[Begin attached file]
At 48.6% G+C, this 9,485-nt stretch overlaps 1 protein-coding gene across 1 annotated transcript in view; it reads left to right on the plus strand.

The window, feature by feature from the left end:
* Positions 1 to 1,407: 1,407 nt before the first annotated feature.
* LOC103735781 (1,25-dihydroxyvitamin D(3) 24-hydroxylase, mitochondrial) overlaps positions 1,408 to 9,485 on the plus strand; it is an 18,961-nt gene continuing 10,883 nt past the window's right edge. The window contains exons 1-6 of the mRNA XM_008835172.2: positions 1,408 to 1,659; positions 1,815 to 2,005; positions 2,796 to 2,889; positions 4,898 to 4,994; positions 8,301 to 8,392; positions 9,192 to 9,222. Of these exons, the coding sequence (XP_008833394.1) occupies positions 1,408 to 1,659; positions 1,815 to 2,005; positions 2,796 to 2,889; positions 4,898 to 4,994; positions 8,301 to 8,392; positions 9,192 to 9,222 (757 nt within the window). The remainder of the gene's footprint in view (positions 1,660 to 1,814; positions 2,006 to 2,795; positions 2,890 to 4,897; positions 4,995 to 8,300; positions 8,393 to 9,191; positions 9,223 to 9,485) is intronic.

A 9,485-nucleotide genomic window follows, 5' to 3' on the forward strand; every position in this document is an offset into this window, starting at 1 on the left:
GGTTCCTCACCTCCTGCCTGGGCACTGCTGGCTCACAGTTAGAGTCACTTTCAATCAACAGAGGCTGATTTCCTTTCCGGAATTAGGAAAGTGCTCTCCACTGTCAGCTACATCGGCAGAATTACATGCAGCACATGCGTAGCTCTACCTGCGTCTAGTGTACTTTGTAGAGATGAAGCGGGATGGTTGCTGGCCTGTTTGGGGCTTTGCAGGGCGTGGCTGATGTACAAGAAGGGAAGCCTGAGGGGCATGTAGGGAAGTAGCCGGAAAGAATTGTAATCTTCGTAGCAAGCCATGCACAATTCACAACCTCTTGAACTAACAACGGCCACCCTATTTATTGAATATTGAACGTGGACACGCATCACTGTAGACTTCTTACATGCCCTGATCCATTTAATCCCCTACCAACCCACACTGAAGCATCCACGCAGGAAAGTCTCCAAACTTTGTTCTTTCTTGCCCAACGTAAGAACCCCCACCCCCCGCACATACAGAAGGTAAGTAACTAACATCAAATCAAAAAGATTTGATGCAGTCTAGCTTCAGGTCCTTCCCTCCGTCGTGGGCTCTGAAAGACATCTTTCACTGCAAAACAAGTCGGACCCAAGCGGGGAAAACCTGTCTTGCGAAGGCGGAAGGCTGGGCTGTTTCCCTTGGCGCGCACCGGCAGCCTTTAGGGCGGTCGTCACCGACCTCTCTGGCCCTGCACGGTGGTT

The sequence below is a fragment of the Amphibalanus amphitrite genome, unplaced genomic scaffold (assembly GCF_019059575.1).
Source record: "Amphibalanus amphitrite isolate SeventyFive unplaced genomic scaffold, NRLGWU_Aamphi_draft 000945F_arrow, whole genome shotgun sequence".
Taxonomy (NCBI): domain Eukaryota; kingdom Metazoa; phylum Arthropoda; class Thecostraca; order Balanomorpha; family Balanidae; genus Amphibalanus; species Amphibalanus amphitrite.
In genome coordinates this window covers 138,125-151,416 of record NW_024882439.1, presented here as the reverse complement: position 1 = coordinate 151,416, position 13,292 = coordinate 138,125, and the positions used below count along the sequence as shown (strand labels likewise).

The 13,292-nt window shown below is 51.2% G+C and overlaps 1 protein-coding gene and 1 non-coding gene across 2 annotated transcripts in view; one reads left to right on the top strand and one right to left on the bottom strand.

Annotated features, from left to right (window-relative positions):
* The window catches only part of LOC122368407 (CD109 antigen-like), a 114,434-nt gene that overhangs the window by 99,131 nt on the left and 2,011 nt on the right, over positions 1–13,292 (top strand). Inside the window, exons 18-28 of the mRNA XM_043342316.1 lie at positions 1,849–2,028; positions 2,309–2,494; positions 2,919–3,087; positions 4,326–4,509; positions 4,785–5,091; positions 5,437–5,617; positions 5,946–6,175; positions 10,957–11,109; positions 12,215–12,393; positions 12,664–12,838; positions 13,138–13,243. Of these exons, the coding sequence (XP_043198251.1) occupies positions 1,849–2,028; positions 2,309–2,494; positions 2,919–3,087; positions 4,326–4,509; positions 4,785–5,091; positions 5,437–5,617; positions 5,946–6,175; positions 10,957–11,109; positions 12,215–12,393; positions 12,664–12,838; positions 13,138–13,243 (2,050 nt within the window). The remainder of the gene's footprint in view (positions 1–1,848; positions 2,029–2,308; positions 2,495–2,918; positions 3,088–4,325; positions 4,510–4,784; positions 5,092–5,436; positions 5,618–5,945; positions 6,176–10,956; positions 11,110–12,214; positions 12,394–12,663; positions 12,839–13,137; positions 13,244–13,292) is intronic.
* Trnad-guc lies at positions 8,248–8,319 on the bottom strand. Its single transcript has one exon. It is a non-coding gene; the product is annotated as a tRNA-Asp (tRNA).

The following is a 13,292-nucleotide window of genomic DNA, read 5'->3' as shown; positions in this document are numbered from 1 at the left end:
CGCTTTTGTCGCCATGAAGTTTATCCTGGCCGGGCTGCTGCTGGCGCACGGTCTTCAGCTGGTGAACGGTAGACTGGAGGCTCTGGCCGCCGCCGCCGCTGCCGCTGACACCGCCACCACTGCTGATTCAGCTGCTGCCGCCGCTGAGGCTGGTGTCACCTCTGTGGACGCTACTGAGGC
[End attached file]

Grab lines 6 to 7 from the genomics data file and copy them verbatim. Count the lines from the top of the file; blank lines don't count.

GGTTCCTCACCTCCTGCCTGGGCACTGCTGGCTCACAGTTAGAGTCACTTTCAATCAACAGAGGCTGATTTCCTTTCCGGAATTAGGAAAGTGCTCTCCACTGTCAGCTACATCGGCAGAATTACATGCAGCACATGCGTAGCTCTACCTGCGTCTAGTGTACTTTGTAGAGATGAAGCGGGATGGTTGCTGGCCTGTTTGGGGCTTTGCAGGGCGTGGCTGATGTACAAGAAGGGAAGCCTGAGGGGCATGTAGGGAAGTAGCCGGAAAGAATTGTAATCTTCGTAGCAAGCCATGCACAATTCACAACCTCTTGAACTAACAACGGCCACCCTATTTATTGAATATTGAACGTGGACACGCATCACTGTAGACTTCTTACATGCCCTGATCCATTTAATCCCCTACCAACCCACACTGAAGCATCCACGCAGGAAAGTCTCCAAACTTTGTTCTTTCTTGCCCAACGTAAGAACCCCCACCCCCCGCACATACAGAAGGTAAGTAACTAACATCAAATCAAAAAGATTTGATGCAGTCTAGCTTCAGGTCCTTCCCTCCGTCGTGGGCTCTGAAAGACATCTTTCACTGCAAAACAAGTCGGACCCAAGCGGGGAAAACCTGTCTTGCGAAGGCGGAAGGCTGGGCTGTTTCCCTTGGCGCGCACCGGCAGCCTTTAGGGCGGTCGTCACCGACCTCTCTGGCCCTGCACGGTGGTT

The sequence below is a fragment of the Amphibalanus amphitrite genome, unplaced genomic scaffold (assembly GCF_019059575.1).